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J Mech Behav Biomed Mater. 2015 Sep;49:23-9. doi: 10.1016/j.jmbbm.2015.04.020. Epub 2015 Apr 24.

In-situ investigation of stress conditions during expansion of bare metal stents and PLLA-coated stents using the XRD sin(2)ψ-technique.

Author information

1
University of Rostock, Faculty of Mechanical Engineering and Marine Technology, Chair of Materials Science, 18051 Rostock, Germany. Electronic address: wolfgang.kowalski@uni-rostock.de.
2
Cortronik GmbH, 18119 Rostock-Warnemünde, Germany. Electronic address: markus.dammer@biotronik.com.
3
Cortronik GmbH, 18119 Rostock-Warnemünde, Germany. Electronic address: frank.bakczewitz@biotronik.com.
4
University of Rostock, University Medicine, Institute for Biomechanical Engineering, 18119 Rostock-Warnemünde, Germany. Electronic address: klaus-peter.schmitz@uni-rostock.de.
5
University of Rostock, University Medicine, Institute for Biomechanical Engineering, 18119 Rostock-Warnemünde, Germany. Electronic address: niels.grabow@uni-rostock.de.
6
University of Rostock, Faculty of Mechanical Engineering and Marine Technology, Chair of Materials Science, 18051 Rostock, Germany. Electronic address: olaf.kessler@uni-rostock.de.

Abstract

Drug eluting stents (DES) consist of platform, coating and drug. The platform often is a balloon-expandable bare metal stent made of the CoCr alloy L-605 or stainless steel 316 L. The function of the coating, typically a permanent polymer, is to hold and release the drug, which should improve therapeutic outcome. Before implantation, DES are compressed (crimped) to allow implantation in the human body. During implantation, DES are expanded by balloon inflation. Crimping, as well as expansion, causes high stresses and high strains locally in the DES struts, as well as in the polymer coating. These stresses and strains are important design criteria of DES. Usually, they are calculated numerically by finite element analysis (FEA), but experimental results for validation are hardly available. In this work, the X-ray diffraction (XRD) sin(2)ψ-technique is applied to in-situ determination of stress conditions of bare metal L-605 stents, and Poly-(L-lactide) (PLLA) coated stents. This provides a realistic characterization of the near-surface stress state and a validation option of the numerical FEA. XRD-results from terminal stent struts of the bare metal stent show an increasing compressive load stress in tangential direction with increasing stent expansion. These findings correlate with numerical FEA results. The PLLA-coating also bears increasing compressive load stress during expansion.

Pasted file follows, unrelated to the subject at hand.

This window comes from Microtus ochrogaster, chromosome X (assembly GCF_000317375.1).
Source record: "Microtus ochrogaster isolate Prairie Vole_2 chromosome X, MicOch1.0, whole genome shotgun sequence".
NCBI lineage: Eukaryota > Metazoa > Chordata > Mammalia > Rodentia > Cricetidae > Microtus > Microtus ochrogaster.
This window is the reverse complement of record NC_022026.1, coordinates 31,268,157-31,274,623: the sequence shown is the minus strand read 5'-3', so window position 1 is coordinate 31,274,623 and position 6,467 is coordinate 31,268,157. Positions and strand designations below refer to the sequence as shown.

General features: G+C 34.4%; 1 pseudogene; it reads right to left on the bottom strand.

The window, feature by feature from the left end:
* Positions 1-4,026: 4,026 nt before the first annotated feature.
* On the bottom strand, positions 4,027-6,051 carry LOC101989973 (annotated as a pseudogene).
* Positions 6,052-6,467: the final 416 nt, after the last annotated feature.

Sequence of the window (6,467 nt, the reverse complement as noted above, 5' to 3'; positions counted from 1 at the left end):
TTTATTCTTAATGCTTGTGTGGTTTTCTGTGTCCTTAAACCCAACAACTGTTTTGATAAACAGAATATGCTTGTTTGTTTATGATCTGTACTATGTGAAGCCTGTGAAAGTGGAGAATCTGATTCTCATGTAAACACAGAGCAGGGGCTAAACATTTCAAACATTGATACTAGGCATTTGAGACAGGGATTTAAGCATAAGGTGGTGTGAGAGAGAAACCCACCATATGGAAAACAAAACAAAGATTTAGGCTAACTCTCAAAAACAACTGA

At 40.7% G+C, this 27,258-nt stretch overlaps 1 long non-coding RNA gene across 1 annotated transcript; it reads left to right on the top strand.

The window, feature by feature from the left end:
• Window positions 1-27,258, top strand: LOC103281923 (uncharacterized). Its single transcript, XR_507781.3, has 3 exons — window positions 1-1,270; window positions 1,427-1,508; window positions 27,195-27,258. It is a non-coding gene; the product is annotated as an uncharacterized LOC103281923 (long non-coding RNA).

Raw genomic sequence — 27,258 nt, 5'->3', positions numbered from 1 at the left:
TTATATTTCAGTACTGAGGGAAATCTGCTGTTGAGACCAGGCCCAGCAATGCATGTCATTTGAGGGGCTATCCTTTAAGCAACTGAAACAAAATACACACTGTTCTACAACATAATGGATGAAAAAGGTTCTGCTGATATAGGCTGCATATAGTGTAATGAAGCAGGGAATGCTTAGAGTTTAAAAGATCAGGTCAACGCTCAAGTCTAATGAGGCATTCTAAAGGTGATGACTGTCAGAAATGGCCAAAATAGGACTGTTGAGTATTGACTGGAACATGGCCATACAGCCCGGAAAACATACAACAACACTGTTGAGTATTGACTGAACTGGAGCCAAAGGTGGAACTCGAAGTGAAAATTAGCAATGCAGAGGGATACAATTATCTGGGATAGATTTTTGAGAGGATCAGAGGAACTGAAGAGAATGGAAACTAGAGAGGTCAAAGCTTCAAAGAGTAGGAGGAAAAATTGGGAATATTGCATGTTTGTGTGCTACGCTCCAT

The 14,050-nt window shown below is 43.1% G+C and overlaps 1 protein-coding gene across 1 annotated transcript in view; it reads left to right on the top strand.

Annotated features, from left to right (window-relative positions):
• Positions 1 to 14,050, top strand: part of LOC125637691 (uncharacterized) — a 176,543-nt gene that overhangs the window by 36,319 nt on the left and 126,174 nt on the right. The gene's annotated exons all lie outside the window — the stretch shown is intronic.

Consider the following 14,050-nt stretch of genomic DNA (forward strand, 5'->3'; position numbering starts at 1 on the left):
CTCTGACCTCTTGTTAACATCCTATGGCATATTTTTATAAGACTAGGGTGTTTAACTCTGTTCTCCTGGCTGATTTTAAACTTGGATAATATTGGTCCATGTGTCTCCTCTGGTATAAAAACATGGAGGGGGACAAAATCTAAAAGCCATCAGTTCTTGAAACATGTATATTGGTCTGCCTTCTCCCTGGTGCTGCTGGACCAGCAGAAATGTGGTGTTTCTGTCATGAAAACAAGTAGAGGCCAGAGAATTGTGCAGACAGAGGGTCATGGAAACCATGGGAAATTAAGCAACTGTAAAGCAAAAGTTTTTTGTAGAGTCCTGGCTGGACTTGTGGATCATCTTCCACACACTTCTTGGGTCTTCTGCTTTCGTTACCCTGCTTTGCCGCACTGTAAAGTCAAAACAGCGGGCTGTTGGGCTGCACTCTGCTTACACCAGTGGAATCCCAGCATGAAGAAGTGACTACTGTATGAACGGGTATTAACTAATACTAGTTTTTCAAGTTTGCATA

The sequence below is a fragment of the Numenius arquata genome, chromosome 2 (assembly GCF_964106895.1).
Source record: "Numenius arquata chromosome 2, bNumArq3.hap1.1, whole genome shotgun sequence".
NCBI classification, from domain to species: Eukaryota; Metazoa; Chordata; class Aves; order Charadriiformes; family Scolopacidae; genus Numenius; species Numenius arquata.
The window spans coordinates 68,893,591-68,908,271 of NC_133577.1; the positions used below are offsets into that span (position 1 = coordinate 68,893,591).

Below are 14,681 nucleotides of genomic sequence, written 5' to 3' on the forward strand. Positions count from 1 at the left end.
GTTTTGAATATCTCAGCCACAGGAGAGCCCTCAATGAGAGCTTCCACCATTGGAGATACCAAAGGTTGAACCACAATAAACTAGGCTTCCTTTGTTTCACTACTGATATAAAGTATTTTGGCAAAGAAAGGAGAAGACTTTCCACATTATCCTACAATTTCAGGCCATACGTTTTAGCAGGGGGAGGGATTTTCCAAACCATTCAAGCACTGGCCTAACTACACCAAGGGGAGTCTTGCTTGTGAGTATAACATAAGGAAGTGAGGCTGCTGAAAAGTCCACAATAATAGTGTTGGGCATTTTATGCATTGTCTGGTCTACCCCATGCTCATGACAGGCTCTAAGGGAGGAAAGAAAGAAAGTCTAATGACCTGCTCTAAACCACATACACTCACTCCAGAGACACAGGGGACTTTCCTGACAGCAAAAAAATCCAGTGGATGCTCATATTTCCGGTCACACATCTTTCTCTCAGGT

KEYWORDS:

CoCr-alloy; Expansion; L-605; Load stresses; PLLA-coated stent; Residual stresses; Semicrystalline polymer; Stent; X-ray diffraction

PMID:
25974098
DOI:
10.1016/j.jmbbm.2015.04.020
[Indexed for MEDLINE]

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